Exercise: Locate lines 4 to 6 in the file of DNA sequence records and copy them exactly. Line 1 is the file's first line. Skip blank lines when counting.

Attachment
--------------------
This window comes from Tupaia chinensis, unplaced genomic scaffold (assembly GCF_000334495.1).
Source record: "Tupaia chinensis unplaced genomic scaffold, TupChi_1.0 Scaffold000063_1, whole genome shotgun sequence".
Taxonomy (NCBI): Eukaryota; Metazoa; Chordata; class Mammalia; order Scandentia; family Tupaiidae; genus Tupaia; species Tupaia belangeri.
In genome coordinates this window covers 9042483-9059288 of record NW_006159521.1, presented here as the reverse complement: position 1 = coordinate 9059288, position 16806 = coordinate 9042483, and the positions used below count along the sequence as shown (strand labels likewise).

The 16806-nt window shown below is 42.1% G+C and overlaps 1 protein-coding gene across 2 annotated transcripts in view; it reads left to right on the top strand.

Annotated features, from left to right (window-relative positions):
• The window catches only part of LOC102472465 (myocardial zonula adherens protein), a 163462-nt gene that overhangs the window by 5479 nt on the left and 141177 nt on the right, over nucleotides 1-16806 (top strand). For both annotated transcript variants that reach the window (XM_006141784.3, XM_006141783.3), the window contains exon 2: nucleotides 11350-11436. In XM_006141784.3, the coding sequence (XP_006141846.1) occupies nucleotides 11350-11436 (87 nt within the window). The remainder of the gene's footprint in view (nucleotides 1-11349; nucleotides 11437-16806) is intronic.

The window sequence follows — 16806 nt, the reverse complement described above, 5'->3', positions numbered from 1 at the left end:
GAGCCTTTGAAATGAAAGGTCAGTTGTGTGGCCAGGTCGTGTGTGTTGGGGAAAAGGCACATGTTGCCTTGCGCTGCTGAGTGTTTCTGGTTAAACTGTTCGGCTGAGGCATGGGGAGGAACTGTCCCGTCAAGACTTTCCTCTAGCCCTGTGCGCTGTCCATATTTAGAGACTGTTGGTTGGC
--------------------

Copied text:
In genome coordinates this window covers 9042483-9059288 of record NW_006159521.1, presented here as the reverse complement: position 1 = coordinate 9059288, position 16806 = coordinate 9042483, and the positions used below count along the sequence as shown (strand labels likewise).

The 16806-nt window shown below is 42.1% G+C and overlaps 1 protein-coding gene across 2 annotated transcripts in view; it reads left to right on the top strand.

Annotated features, from left to right (window-relative positions):